The Bluetooth SIG has an infographic that depicts eight location-based usecases where Bluetooth can be used to create better visitor experiences and improve operational efficiency. It explains how smartphones are helping to drive rapid adoption of Bluetooth due to their inherent compatibility.
The usecases demonstrate some of the kinds of solutions we create at Beaconzone.
The app scans for advertising devices, optionally with a specific CoreBluetooth UUID, and displays them including RSSI (signal strength). It can connect to devices that are connectable and then browse device the Bluetooth Services and Characteristics. For iBeacons, it’s also possible to observe region updates for specified beacons.
The app monitors and graphs recent RSSI values. You can also set up your device to advertise iBeacon or custom services with custom Bluetooth Characteristics.
Researchers identified the behaviour and physiological state of milk cattle using beacons and combined this with data from weather forecast stations.
Changes of motor activity of cows were recorded on the 24hr characteristics and registered during the period of cattle heat. Motorola smartphones were used as base stations to collect and process the data.
The researchers succeeded in collecting and processing data from beacon devices that provided an alterative to traditional pedometer-based solutions.
The system automatically registers attendance without disturbing the class. It uses an iBeacon in each classroom to determine location. It also uses a camera and deep learning analysis to prevent students cheating the system by having someone else attend. The researchers say the system is better than biometric scanning and RFID that requires manual reading one by one.
The solution uses iBeacons but it’s the Bluetooth MAC address that’s used for room identification. The scanner and camera interface uses a Raspberry Pi that sends data to a server.
No, it’s not an April fool joke but instead another useful thing killed by Google. Apart from Search, Cloud, Gmail and perhaps Android it’s risky to base your business on anything provided by Google. Unless it’s an offering through which Google itself depends for income then you can’t depend on it sticking around. Instead, businesses should look to create their own APIs.
This shows the easy route isn’t always the best route. Think about your project dependencies. It is likely the platform you depend on will exist for the lifetime of your project? How is the platform funded? How is the company that provides the platform funded?
Tracker beacons are different from normal beacons in that they are designed to be connected to an app for the majority of the time. Non-tracker beacons just advertise and aren’t usually connected except for setup.
The F6 comes with iOS and Android SDKs that provide for bonding/pairing with a password, listening to events such as connecting, connected, disconnected, getting the MAC address and RSSI, ringing the tracker, receiving a button press event, receiving a notification n seconds after disconnect and disconnecting at a given distance (received signal power level, RSSI).
Sensor beacons provide a quick and easy way to obtain data for AI machine learning. They provide a way of measuring physical processes to provide for detection and prediction.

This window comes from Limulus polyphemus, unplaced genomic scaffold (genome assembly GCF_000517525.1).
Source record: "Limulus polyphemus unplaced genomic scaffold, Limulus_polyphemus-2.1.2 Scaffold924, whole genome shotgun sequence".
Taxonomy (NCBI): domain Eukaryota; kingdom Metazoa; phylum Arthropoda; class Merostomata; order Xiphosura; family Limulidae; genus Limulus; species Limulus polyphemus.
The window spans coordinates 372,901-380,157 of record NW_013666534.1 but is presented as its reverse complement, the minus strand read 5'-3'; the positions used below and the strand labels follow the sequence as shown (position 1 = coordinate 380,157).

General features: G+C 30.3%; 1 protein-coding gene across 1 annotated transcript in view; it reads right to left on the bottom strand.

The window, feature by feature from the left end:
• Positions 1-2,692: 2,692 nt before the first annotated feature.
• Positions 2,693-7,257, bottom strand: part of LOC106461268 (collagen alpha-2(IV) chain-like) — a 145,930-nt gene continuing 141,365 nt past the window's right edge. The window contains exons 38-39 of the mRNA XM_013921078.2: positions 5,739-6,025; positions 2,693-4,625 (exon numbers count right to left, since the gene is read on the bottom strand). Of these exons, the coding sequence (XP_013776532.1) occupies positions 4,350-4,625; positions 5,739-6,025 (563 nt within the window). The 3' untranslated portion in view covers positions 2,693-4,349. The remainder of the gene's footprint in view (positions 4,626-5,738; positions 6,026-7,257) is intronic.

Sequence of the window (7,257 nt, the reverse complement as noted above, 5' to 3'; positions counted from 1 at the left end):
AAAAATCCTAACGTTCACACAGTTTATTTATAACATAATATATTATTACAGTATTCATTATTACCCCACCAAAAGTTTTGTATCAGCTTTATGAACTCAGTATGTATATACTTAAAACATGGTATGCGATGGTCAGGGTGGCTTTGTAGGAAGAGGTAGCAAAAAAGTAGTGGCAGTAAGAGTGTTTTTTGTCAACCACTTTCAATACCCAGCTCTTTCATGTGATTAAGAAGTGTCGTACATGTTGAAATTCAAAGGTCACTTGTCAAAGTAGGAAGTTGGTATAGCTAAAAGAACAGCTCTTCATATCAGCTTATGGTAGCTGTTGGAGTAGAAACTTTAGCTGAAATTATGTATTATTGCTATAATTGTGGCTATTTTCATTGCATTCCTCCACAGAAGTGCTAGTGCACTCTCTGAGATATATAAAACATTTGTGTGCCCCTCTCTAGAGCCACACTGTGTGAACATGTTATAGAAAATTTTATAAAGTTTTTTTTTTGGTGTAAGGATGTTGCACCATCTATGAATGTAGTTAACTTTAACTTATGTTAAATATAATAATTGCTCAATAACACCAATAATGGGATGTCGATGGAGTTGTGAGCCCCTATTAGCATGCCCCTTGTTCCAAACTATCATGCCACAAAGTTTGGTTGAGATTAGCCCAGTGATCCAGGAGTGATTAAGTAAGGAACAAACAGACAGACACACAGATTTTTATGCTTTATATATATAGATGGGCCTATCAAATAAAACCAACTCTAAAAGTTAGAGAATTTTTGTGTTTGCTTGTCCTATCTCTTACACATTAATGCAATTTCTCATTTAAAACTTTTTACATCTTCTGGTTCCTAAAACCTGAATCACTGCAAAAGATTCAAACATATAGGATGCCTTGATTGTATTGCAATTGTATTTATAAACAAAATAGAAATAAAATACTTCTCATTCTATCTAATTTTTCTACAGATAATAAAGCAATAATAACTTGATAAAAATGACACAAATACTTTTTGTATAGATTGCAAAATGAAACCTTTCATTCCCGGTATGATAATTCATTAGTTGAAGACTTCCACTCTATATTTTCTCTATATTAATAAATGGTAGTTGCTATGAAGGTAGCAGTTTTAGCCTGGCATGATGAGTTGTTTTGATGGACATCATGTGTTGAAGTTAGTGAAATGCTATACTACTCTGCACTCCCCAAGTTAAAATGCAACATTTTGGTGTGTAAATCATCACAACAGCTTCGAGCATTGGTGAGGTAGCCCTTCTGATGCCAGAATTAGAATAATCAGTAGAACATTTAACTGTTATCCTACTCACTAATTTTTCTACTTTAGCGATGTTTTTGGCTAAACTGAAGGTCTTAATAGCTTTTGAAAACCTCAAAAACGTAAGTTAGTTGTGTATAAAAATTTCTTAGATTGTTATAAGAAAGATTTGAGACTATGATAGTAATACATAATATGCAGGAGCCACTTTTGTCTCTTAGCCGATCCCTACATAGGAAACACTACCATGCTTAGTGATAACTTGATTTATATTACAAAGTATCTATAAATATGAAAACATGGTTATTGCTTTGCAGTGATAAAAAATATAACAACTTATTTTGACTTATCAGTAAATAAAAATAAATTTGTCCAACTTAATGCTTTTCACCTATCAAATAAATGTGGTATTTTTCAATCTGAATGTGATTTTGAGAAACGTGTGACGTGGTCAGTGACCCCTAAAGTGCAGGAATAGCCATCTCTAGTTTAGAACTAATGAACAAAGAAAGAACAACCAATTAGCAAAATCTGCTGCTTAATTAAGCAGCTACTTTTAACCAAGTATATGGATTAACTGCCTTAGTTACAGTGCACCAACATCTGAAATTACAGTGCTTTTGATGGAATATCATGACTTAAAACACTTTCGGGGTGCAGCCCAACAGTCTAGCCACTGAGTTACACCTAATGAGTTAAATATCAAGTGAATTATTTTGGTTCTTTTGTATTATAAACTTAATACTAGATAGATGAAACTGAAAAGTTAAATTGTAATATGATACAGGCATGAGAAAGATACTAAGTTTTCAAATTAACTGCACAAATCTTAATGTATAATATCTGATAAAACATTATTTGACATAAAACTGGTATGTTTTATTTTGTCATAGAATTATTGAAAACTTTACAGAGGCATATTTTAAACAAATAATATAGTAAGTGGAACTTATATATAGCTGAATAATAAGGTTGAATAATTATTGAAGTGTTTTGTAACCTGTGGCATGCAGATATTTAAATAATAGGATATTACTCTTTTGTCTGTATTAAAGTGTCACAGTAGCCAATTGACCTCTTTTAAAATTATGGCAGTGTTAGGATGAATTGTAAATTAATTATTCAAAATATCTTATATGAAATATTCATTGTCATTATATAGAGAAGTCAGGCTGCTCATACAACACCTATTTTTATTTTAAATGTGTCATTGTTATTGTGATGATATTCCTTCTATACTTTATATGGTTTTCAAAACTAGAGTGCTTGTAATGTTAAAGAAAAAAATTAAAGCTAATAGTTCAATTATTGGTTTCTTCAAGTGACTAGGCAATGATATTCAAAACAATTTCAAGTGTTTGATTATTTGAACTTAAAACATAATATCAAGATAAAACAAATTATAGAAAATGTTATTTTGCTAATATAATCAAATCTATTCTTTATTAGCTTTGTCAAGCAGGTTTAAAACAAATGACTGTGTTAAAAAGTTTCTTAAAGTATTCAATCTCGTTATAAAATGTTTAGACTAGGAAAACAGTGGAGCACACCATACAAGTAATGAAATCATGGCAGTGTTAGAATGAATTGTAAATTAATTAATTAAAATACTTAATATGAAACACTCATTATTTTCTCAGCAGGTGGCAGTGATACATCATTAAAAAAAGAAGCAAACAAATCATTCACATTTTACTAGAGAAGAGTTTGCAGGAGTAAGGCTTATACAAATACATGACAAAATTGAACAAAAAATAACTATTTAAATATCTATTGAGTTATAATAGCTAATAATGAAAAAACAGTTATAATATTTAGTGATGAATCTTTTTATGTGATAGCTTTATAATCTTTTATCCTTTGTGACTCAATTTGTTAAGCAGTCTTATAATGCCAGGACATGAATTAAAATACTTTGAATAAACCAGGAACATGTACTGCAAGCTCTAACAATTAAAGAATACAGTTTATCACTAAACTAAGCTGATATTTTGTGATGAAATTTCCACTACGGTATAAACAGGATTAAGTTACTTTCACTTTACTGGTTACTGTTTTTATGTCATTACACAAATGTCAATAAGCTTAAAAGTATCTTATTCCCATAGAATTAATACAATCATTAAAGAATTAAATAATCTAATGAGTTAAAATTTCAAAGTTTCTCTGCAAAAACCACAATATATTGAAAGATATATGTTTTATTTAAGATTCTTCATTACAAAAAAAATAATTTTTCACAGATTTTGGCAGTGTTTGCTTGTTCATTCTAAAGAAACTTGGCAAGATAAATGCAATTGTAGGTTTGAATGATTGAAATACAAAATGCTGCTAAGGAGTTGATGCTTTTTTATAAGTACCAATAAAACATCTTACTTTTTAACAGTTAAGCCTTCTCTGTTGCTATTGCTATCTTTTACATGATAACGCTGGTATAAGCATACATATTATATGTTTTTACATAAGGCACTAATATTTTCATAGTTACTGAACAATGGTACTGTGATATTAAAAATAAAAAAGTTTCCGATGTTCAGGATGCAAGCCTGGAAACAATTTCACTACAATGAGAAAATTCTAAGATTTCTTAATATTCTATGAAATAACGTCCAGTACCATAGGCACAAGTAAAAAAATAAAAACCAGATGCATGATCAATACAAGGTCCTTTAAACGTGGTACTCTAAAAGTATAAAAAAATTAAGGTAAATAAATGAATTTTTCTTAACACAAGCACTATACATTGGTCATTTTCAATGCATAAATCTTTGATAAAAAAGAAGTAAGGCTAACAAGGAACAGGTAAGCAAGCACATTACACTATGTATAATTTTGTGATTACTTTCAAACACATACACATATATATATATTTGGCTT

Beacons detect movement (accelerometer), movement (started/stopped moving), button press, temperature, humidity, air pressure, light level, open/closed (magnetic hall effect), proximity (PIR), proximity (cm range), fall detection, smoke and natural gas. The open/closed (magnetic hall effect) is particularly useful as it can be used on a multitude of physical things for scenarios that require digitising counts, presence and physical status.
The data is sent via Bluetooth rather than via cables which means there’s no soldering or physical construction. The Bluetooth data can be read by smartphones, gateways or any devices that have Bluetooth LE. From there it can be stored in files for reading into machine learning.
Such data is often complex and it’s difficult for a human to devise a conventional programming algorithm to extract insights. This is where AI machine learning excels. In simple terms, it reads in recorded data to find patterns in the data. The result of this learning is a model. The model is then used during inference to classify or predict situations based on new incoming data.
The above shows some output from accelerometer data fed into one of our models. The numbers are distinct features found over the time series as opposed to a single x,y,z sample. For example ’54’ might be a peak and ’61’ a trough. More complex features are also detectable such as ‘120’ being the movement of the acceleration sensor in a circle. This is the basis for machine learning classification and detection.
It’s also possible to perform prediction. Performing additional machine learning (yes, machine learning on machine learning!) on the features to produce a new model tells us what usually happens after what. When we feed in new data to this model we can predict what is about to happen.
The problem with sensor data is there can be a lot of it. It’s inefficient and slow to detect events when this processing at the server. We create so called Edge solutions that do this processing closer to the place of detection.